Favorite finds

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Today’s Russian practice has been going through these old music books that belonged to my свёкор, Valeriy.




Valeriy was always interested in learning to play- I think he even had a keyboard stashed away in a closet somewhere?- although I don’t remember ever seeing him play. Instead, he put most of his efforts into learning English.




Now the books are with us. Looking through them is like a double foreign language whammy, pages full of unusual symbols and characters that you have to be specially trained to read.






Neither of us are music people, so I think we’ll pass the books on to someone who can actually use them. I thought it would be fun to share them here first. It’s been entertaining to flip through and read the song titles. A Little Duck Bathed in the Sea, really? 😉 How cute!








There are also a few non-Russian photos I wanted to share here with you. Recently I met an older man from former Yugoslavia. This man- Danko- turned out to be a huge fan of the poet Sergei Yesenin! Danko doesn’t speak Russian but he has several of Yesenin’s poems memorized in his own language and recited them on the spot. I’m not sure what language he was using, though, since he speaks so many different ones. In fact, he carries around a handful of dictionaries with him! He showed me this newspaper article that he’s been saving since 1962. The language is quite different from Russian, but it’s amazing how much is still understandable. Can you read some of it?




That ‘je‘ really throws me off. Кириллица, кириллица, кириллица… and then a random je! And if je means “the”, then ouch. One of the few lucky breaks with Russian is not having to deal with articles, so props to anyone who can deal with all the cyrillic and articles.

Anyway, I’m still trying to figure out Danko’s language situation. He lives in the same assisted-care home as one of my relatives, so I usually see him in passing and we haven’t been able to sit down and talk about this. I did find an interesting omniglot article if you’re also interested in the languages of former Yugoslavia.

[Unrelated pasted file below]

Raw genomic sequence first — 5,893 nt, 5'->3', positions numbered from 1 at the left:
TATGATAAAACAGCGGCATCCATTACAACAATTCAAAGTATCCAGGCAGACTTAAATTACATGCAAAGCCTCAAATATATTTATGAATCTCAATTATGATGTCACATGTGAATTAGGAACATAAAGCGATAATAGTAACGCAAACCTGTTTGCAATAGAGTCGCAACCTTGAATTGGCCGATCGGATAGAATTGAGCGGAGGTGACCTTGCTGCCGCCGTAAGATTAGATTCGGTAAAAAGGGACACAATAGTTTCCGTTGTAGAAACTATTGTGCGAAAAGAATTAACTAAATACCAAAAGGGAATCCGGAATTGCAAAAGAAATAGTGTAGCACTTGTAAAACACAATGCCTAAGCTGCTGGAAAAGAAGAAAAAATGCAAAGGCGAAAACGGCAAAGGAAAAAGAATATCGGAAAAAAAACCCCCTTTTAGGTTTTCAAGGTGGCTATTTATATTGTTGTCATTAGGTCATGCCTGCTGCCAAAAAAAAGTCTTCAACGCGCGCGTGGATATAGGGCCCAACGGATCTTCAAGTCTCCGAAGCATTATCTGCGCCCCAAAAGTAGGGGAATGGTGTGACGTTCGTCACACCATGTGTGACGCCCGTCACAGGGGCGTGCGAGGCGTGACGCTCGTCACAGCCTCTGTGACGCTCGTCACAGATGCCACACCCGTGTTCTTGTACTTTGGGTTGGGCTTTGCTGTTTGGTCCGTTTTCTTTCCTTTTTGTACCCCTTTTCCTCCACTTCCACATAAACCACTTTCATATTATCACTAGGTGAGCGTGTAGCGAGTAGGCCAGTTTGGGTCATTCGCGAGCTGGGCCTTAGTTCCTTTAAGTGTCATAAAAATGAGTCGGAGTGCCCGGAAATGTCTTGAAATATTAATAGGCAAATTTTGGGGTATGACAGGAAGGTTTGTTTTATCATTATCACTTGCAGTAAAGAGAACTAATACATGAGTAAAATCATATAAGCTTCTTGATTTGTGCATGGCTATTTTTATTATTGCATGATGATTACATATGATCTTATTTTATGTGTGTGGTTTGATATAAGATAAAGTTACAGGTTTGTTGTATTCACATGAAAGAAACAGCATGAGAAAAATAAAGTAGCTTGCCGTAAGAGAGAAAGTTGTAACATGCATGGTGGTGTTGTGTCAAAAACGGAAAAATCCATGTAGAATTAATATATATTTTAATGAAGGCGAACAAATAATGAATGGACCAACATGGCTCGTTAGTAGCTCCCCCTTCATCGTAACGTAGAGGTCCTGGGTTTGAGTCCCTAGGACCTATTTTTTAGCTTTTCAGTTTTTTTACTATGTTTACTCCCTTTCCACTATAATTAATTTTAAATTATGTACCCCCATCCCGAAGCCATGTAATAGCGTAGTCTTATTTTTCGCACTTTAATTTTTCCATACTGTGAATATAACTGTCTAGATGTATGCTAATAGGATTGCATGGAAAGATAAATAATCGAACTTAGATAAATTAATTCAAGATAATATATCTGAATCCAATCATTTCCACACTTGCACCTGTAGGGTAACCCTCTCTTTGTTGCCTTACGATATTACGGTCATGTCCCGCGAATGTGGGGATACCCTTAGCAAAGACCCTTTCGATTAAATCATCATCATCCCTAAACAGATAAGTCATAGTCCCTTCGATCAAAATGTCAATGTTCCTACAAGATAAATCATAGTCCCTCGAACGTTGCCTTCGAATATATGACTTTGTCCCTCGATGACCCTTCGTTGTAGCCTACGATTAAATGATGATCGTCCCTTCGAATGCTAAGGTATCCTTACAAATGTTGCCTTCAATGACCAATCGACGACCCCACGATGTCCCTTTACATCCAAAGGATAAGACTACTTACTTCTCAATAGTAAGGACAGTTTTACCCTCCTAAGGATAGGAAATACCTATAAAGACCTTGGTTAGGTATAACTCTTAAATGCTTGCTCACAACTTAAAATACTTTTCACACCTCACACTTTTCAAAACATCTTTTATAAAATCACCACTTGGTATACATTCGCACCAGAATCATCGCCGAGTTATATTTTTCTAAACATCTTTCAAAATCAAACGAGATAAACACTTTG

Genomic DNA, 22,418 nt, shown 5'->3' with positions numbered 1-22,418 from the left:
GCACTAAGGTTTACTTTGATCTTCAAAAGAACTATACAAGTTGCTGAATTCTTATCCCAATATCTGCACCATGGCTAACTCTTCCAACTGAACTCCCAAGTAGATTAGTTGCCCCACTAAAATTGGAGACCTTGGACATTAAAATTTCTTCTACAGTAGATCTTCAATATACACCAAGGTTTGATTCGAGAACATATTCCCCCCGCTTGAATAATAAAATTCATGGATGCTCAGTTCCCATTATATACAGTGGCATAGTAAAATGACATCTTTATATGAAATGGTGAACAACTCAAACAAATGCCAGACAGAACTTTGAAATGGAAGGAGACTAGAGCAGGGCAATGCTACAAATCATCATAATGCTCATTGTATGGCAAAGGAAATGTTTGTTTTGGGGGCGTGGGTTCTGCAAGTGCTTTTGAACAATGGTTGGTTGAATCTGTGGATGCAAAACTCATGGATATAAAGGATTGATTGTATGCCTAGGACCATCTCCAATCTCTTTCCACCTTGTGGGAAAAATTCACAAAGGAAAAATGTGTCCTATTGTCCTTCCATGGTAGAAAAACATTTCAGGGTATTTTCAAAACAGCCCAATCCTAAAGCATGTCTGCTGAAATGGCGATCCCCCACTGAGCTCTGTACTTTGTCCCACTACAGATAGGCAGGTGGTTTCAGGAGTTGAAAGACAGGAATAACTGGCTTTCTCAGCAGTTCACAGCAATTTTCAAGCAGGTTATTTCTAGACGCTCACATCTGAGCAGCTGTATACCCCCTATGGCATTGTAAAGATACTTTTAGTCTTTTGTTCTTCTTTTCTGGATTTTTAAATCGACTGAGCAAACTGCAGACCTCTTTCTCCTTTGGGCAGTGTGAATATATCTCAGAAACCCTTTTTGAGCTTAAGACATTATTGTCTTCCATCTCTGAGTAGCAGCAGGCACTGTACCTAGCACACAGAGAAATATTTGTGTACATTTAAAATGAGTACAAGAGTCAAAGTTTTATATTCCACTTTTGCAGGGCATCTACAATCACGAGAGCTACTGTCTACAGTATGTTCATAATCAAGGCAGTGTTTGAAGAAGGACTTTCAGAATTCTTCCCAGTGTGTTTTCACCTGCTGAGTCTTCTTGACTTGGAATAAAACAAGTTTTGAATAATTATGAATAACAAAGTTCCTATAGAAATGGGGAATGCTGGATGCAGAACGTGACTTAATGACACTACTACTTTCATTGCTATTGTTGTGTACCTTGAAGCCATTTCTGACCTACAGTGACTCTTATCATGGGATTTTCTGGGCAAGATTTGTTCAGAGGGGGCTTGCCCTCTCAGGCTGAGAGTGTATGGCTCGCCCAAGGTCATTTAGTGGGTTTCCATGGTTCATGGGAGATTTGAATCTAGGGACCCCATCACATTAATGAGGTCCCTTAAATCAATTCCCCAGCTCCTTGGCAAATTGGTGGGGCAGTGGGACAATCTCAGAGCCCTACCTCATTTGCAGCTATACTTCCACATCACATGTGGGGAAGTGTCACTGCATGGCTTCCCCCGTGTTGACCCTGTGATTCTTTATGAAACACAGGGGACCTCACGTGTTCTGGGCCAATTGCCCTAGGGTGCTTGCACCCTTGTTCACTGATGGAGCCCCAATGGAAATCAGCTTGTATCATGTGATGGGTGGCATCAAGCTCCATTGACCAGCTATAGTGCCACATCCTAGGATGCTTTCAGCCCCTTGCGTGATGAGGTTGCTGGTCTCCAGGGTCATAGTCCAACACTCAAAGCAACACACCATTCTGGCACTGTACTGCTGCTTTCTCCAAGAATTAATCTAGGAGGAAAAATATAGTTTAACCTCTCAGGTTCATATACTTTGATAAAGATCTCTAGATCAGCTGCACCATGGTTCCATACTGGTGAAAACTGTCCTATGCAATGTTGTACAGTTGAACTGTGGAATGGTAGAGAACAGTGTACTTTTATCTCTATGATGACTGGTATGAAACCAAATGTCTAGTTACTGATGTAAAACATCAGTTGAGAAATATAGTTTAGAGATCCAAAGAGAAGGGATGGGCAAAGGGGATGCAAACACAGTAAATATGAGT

This is a picture of one of Danko’s favorite poems- Письмо матери. He said this woman in the photograph was Yesenin’s actual mother.




Going back to our home, there were some bonuses that tagged along with Valeriy’s music books. It looks like most of them are Russian grammar texts. But it’s springtime right now, beautiful and warm. Should I go through the books…




…or go outside? 🙂




5 Responses

  1. Rachel
    | Reply

    Do both. Read outside 😀

    • Katherine
      | Reply

      Хорошая идея, Rachel! 🙂

  2. Richardlanguage
    | Reply

    Take the books outside, of course. Enjoy both 🙂

    Serbo-Croatian isn’t so tough once you learn a few of the rules. You’re right, there are articles, but I believe it’s to/то. You can always leave it out, though, and speak with a Russian accent 😉 The “j” always throws me off at first, too.

    Even though I know so little about Russian kids’ culture, I recognized a couple of the songs from when i was teaching my kids Russian. Brings me back!

    • Katherine
      | Reply

      Glad it brought back some good memories for you, Richard 🙂 How’s it going with the family language learning nowadays? You had mentioned once in a post about taking your children to a Somali cafe?

  3. […] hard to part with some of these things (like when we went through my father-in-law’s old sheet music the other spring) so I’ve started taking pictures of things that aren’t useful anymore […]

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